by Ary Rasool
Kurdish-Israeli singer Hadassa Yeshurun does not speak Kurdish, but likes to sing in the language of her ancestors for the joy it gives her fans, and because she wants to keep the language and culture alive in Israel. Whenever she picks out a song, Yeshurun says she first tries to understand the words and “connect” with the lyrics. She adds that it is her “dream” to visit and perform in the Kurdistan Region, but that she is waiting for an invitation. Here is her interview with Rudaw:
Rudaw: It is said that you are going to visit the Kurdistan Region after the Eid holidays?
Hadassa Yeshurun: I would be very glad to visit the Kurdistan Region. Many people asked me to come to Kurdistan and hold a concert there. In order for me to be able to come, there has to be some kind of official invitation from the government or an organization. So my visit to the region depends on those who are willing to host me. It is my dream to visit the Kurdistan Region.
I visited several countries like Austria, Germany and Turkey for concerts. Unfortunately, I have not yet had a chance to visit Kurdistan. As a strong follower of Judaism, I once refused to participate in a concert in Germany because it happened to be on Saturday.
Rudaw: Are the Kurdish Israelis connected with the Kurds in the other parts of the Middle East?
Hadassa Yeshurun: The Kurds who live in Israel have relations with the Kurds throughout the world, especially the Kurds in Iraq and Europe.
Rudaw: How do you feel when you sing in Kurdish?
Hadassa Yeshurun: Songs and poems are the most important part of every culture. I am very fond of Kurdish and Aramaic cultures, so when I sing I focus on these two cultures. I also sing in Arabic, Farsi, Turkish and Hebrew. I feel it is my responsibility to protect Kurdish culture from extinction through my songs. It makes me happy when I sing in Kurdish or Aramaic, because it makes my Kurdish fans happy. When I sing in Kurdish I notice tears in their eyes and I realize after many years of hardship something finally makes them happy.
Rudaw: Can you speak Kurdish?
Hadassa Yeshurun: No.
Rudaw: Then how can you sing in Kurdish? Do you understand the words of the songs you sing in Kurdish?
Hadassa Yeshurun: In order for me to connect with the song I have to understand the words. When I pick a song I first study to learn the meaning of the words.
Rudaw: What do you know about Kurdistan?
Hadassa Yeshurun: I know the Kurds are the largest nation without their own country. I also know that the Kurds have been repressed throughout history, especially under the rule of the ousted regime Saddam Hussein.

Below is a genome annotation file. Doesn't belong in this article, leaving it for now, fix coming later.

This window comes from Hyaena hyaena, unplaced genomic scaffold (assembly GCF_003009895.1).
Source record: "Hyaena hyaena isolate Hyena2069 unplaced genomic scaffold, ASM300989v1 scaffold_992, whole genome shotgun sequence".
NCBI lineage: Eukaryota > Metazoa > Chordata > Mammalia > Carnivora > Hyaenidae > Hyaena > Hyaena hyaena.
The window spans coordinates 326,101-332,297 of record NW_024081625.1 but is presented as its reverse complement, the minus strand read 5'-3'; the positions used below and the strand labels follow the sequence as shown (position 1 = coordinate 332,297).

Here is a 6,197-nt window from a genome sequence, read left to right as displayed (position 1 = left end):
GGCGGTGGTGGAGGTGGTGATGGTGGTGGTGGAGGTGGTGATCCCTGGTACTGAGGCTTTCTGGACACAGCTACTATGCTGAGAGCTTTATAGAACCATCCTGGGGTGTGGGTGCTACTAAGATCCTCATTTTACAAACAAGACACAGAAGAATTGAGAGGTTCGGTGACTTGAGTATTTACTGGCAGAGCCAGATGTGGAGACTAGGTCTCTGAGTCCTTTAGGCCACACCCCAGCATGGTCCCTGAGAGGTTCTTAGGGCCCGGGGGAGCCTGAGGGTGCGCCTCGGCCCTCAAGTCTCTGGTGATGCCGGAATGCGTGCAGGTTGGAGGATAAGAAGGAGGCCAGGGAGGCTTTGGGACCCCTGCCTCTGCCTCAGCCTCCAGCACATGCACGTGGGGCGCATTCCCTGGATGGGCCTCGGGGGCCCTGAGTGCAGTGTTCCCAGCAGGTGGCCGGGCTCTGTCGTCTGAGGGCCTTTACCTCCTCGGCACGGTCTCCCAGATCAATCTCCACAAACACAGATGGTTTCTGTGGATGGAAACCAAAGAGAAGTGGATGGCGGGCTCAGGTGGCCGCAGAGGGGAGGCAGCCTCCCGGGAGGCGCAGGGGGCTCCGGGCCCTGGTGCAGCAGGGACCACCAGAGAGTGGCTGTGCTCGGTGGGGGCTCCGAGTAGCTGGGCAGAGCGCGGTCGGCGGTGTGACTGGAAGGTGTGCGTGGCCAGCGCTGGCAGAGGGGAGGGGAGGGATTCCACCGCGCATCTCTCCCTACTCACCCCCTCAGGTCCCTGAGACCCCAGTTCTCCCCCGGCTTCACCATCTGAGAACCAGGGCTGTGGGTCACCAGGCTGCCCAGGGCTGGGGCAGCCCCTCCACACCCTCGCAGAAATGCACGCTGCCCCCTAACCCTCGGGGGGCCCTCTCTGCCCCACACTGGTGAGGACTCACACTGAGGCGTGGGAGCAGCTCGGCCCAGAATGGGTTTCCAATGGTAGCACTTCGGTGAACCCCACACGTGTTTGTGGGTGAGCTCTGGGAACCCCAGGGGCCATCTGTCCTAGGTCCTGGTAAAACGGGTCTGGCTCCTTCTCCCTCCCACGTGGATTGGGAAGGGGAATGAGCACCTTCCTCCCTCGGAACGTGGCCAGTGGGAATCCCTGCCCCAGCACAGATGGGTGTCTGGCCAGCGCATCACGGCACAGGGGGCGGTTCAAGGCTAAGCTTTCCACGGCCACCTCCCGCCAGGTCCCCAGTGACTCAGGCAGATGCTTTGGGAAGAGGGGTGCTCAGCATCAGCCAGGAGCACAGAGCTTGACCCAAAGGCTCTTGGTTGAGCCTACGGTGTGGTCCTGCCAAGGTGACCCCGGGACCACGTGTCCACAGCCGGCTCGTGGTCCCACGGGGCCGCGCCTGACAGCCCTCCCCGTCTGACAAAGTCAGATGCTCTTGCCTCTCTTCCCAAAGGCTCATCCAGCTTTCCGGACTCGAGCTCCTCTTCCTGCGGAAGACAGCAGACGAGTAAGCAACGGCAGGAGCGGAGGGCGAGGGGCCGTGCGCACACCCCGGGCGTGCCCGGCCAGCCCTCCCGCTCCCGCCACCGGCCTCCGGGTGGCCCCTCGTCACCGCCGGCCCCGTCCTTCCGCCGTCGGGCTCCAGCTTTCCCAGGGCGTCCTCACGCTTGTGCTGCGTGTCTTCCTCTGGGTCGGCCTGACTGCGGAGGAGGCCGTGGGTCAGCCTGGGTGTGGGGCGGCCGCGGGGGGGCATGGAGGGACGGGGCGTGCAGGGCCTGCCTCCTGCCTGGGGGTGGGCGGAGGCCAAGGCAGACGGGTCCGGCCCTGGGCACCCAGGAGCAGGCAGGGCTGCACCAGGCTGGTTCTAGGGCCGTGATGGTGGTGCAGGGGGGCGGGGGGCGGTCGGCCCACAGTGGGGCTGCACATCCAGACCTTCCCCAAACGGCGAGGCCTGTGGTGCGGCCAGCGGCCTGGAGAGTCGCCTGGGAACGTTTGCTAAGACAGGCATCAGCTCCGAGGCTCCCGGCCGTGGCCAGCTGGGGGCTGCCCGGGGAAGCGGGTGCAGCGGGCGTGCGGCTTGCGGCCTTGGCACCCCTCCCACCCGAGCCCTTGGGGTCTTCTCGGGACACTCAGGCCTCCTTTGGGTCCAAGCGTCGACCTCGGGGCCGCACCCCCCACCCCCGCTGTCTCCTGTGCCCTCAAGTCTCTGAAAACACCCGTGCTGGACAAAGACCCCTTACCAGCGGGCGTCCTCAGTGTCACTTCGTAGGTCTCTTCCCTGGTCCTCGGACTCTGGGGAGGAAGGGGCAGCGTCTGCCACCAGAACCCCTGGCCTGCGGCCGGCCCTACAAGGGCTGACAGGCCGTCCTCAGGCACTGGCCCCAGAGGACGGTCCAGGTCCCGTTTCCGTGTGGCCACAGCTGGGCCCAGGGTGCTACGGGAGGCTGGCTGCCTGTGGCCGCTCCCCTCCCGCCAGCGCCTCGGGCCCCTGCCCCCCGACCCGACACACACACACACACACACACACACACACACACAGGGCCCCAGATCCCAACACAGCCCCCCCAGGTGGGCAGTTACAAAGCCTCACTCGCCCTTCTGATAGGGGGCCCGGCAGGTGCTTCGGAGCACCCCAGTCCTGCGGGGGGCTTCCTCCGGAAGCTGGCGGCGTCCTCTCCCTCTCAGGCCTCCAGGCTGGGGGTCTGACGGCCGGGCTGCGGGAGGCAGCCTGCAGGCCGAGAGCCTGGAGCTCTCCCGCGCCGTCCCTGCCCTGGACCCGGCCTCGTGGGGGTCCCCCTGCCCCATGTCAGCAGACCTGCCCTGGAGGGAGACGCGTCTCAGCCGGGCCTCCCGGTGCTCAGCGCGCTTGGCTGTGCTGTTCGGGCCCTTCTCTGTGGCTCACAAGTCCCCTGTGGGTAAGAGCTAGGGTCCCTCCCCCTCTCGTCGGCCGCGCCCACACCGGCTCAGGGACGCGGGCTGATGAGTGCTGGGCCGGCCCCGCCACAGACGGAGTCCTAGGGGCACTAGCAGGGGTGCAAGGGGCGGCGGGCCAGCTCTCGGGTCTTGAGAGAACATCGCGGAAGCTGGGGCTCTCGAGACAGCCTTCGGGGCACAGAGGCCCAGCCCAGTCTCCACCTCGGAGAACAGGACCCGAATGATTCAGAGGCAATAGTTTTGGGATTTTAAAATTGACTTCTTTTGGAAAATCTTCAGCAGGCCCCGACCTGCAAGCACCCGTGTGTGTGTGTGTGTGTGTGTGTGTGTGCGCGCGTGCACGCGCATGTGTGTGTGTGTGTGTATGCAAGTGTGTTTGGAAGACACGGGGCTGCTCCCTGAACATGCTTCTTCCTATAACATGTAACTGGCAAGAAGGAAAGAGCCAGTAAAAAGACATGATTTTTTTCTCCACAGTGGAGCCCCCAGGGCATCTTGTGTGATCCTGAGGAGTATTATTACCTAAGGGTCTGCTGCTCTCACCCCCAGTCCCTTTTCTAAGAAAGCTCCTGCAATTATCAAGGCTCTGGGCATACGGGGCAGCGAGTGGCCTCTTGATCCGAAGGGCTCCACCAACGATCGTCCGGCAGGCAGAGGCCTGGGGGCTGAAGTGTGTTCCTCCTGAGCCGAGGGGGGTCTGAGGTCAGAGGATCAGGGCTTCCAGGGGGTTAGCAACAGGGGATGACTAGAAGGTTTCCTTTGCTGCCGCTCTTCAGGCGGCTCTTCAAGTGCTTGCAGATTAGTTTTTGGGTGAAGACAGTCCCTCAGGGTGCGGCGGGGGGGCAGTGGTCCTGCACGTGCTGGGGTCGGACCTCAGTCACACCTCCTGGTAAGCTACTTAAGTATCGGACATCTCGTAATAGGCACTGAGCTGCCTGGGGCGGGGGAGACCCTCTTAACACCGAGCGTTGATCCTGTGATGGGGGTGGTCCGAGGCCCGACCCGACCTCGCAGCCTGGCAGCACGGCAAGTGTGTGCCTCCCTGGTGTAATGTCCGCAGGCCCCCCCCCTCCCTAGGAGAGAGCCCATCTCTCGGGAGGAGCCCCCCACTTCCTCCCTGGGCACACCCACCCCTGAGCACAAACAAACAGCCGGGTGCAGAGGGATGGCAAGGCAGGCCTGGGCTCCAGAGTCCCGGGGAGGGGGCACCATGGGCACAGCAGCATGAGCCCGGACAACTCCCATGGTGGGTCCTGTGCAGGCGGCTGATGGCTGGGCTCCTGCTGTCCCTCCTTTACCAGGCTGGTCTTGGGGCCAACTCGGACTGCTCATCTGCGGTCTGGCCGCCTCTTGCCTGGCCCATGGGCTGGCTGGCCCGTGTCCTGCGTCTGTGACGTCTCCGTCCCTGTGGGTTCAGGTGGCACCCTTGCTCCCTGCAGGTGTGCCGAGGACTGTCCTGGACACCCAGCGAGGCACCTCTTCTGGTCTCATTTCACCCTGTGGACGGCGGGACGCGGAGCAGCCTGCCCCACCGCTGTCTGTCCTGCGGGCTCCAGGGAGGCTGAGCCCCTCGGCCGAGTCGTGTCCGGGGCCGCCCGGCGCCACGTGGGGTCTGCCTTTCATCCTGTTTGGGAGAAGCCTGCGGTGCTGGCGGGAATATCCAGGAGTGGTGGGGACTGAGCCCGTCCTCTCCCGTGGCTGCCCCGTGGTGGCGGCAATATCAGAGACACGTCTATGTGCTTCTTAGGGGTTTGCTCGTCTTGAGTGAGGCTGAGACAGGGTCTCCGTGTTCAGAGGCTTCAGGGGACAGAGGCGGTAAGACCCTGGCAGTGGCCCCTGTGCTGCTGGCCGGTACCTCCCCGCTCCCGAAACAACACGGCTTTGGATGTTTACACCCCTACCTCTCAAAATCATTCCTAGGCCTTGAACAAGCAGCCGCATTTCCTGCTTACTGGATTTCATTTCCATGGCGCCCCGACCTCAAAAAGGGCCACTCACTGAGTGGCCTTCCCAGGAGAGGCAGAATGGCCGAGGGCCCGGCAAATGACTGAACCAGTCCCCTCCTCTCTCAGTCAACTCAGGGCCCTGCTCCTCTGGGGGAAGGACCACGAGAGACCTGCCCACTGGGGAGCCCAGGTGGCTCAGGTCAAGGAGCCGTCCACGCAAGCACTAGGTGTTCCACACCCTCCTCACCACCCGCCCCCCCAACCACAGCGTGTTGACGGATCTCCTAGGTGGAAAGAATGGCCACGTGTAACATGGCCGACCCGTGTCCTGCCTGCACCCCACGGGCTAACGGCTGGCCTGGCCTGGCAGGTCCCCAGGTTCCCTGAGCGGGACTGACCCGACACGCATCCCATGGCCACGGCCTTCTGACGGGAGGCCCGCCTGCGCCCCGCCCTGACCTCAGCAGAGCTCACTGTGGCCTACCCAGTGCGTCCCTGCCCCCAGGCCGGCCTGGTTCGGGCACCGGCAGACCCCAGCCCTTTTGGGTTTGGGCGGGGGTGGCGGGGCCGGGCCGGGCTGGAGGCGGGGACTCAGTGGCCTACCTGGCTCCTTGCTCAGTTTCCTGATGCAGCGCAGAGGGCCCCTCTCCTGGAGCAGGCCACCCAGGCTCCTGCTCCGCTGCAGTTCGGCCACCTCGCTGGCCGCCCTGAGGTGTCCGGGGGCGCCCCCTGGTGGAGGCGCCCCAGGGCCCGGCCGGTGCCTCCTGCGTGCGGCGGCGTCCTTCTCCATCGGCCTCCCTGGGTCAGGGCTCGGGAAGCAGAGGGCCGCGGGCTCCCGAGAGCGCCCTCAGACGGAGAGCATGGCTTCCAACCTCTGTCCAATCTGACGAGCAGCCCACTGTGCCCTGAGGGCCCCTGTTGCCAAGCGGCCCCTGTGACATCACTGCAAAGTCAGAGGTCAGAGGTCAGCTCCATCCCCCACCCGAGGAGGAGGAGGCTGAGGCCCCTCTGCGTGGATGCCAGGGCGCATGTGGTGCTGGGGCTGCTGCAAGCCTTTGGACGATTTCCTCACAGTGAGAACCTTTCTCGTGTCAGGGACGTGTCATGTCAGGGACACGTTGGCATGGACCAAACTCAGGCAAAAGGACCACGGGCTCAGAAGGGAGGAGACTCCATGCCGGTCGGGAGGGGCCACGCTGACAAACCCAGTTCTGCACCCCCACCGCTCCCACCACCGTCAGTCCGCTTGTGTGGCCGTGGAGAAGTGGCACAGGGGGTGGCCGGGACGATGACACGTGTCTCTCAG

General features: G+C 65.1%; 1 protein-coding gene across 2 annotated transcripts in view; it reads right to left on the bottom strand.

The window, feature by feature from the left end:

Rudaw: Are you in touch with any Kurdish singers?
Hadassa Yeshurun: I am not, but I still listen to their songs. There are many talented Kurdish singers. If I decide to sing one of their songs I contact them for help with the words. I am currently working on memorizing the songs of Hassan Zirak, Tahir Tofiq and Zakaria Abdulla. I love to listen to Choppi Ftatah. I follow her style when I sing in Kurdish.
Rudaw: Are there similarities between Jewish and Kurdish cultures? If so, how would these similarities encourage a Jewish singer to sing in Kurdish?
Hadassa Yeshurun: Kurdistan and Israel have many things in common. There are many Kurds currently living in Israel, and there were many Jewish who once lived in Kurdistan. My parents were in Kurdistan. For me, singing in Kurdish is the way to protect the language and culture in Israel. Even though I don’t have a tutor to teach me Kurdish I still try to sing in Kurdish.
Rudaw: What is the Kurdish population in Israel and how are their living conditions?
Hadassa Yeshurun: There are currently over 100,000 Kurds living in Israel. We celebrate Newroz, the Kurdish New Year, together and we go out for picnics. We have Kurdish dance classes. We celebrate the holidays together. We make Kurdish food. We still very much protect and use the Kurdish traditional instruments like flutes and drums. Unfortunately, not all of them speak Kurdish, especially the new generation. We speak Hebrew instead.
This interview publised at Rudaw http://rudaw.net/english/interview/21072013